Despite not possessing elite length or explosiveness, Long has become one of the best rebounders in the country on both ends of the floor. He was the top defensive rebounder in our top 100 last season at 9.2 per 40 minutes pace adjusted and he also contributed 3.9 offensive rebounds per 40 minutes pace adjusted. Long has great instincts on the glass and is usually first to the ball off the rim. He has great hands to secure the ball and can finish put-backs on offensive rebounds. This is a key selling point for NBA teams as he could be a valuable rebounder at the next level as long as he continues to stay in shape and operate with maximum intensity at all times.

Long can also block shots around the rim as he averaged 2.1 per 40 minutes pace adjusted last season. He needs to rely on his timing and quick jumping ability to block shots rather than his length. Whether he has the athleticism to protect the rim at the next level and fill that role remains to be seen, but he does show nice instincts, even if his effort level can be mixed at times.

There are questions about which position Long guards, as he seems to be caught between the center and power forward position. Although he has nice size and strength to guard interior players, he doesn't have tremendous length or explosiveness and has struggled with conditioning in the past. Teams will want to get a better gauge on his ability to step out on pick and rolls and contain dribble penetration, as his lateral quickness is not the best compared with many power forwards.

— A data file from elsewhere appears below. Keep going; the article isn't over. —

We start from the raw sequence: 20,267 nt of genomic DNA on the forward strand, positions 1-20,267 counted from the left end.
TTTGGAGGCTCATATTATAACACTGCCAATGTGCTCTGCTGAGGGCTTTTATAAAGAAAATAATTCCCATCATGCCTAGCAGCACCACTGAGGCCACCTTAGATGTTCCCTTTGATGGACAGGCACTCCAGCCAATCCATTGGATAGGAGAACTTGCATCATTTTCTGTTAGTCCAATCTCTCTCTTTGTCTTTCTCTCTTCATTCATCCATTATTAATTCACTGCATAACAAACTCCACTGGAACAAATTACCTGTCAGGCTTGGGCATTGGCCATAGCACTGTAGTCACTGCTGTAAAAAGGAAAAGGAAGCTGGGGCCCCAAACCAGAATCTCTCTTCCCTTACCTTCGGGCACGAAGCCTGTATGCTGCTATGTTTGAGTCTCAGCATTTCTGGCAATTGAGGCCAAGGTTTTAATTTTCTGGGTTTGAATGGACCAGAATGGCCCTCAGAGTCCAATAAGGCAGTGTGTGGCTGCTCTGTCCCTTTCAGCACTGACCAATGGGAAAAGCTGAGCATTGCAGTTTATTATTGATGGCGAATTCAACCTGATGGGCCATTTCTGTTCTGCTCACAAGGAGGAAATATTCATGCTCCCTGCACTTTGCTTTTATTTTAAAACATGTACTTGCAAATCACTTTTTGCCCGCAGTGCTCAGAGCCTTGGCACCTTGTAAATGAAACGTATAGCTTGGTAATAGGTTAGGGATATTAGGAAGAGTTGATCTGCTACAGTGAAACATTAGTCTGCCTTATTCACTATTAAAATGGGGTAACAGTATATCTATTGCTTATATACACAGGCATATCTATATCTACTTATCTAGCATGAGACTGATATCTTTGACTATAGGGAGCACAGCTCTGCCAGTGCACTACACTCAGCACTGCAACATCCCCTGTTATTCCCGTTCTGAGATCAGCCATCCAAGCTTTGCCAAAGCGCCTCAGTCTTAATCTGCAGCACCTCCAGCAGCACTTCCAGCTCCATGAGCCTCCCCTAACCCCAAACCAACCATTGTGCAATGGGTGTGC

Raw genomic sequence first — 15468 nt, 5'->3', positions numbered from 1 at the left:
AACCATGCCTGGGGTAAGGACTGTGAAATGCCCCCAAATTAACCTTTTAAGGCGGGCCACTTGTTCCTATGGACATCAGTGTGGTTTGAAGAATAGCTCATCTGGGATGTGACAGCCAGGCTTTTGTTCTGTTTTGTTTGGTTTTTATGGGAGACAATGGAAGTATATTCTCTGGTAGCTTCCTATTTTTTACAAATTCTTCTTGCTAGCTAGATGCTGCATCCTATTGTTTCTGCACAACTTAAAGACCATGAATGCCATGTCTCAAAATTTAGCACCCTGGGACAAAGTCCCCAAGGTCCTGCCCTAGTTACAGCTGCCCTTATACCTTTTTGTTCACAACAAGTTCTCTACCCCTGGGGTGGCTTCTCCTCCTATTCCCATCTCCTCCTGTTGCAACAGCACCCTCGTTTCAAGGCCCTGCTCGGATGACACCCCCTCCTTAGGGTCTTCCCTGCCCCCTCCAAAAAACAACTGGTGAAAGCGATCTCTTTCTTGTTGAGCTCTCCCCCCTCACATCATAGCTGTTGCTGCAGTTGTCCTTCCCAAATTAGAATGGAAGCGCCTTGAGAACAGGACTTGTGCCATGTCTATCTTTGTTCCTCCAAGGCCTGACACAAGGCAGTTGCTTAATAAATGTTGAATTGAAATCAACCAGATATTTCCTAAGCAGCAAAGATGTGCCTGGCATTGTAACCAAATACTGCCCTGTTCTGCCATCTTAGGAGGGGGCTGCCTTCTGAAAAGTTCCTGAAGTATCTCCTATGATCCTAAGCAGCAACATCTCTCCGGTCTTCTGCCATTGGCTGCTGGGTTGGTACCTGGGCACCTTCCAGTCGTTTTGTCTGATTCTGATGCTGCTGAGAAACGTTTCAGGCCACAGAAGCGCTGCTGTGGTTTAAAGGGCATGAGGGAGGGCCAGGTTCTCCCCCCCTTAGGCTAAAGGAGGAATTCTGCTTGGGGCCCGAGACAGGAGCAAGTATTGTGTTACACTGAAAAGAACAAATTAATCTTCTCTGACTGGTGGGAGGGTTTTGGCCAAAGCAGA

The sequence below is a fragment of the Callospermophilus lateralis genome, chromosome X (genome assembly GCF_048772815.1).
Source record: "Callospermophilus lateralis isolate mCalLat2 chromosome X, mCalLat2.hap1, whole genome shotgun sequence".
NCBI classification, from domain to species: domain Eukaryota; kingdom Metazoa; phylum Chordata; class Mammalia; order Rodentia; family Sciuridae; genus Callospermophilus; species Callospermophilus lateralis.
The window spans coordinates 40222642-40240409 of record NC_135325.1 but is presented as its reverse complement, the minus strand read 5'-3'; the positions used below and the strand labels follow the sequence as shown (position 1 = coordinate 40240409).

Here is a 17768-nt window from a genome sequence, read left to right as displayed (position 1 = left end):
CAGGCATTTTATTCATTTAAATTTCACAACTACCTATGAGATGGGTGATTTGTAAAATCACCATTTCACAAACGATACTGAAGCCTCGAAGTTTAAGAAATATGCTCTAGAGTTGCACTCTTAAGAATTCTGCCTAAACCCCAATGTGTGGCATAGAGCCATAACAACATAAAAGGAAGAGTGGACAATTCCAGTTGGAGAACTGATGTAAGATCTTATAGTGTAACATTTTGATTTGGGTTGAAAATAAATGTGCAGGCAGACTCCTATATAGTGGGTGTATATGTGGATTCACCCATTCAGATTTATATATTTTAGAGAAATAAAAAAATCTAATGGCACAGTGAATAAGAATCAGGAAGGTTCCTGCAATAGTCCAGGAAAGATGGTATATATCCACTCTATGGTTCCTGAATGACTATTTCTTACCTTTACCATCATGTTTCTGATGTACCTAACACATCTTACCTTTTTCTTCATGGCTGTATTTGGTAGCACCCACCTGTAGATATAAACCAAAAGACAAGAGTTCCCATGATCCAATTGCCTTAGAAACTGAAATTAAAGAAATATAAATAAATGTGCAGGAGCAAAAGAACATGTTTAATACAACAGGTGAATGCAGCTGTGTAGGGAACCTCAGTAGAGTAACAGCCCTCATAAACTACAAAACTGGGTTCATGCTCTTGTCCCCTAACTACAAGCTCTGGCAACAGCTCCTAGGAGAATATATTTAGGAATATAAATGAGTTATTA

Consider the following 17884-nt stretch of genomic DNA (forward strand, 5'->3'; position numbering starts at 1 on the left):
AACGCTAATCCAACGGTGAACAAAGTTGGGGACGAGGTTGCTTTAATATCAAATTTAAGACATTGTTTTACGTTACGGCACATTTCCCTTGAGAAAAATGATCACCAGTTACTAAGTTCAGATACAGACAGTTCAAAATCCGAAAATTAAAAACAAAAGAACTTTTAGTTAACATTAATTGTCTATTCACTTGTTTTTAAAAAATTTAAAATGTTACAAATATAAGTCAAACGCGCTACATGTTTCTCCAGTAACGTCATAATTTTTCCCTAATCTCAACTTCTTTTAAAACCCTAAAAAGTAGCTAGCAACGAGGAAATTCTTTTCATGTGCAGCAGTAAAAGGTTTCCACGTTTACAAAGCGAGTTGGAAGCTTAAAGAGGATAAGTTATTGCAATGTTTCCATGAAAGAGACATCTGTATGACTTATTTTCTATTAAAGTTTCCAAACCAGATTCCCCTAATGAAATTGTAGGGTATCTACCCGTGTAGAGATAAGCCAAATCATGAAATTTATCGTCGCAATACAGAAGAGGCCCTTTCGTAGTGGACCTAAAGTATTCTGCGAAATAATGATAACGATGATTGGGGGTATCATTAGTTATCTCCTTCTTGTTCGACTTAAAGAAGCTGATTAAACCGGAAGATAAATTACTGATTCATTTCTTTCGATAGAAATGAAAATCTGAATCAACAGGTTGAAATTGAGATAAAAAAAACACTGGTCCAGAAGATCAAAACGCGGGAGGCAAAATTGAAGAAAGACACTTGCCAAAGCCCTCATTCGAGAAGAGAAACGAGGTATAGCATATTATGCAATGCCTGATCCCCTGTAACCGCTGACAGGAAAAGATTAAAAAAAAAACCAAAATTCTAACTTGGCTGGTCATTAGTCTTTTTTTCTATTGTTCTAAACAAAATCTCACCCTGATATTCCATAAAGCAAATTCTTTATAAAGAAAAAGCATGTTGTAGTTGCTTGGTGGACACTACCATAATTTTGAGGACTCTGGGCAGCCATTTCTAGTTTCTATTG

Long will turn 23 in January and is one of the oldest players in our top 100. He will get draft attention due to his size and skill-set as he has the potential to fill a variety of roles and has intriguing potential as a stretch forward. There may be some question marks about his upside, as he didn't make huge strides from his sophomore to junior season, but with a productive senior year, Long should get plenty of opportunities to show he can contribute at the NBA level during the pre-draft process.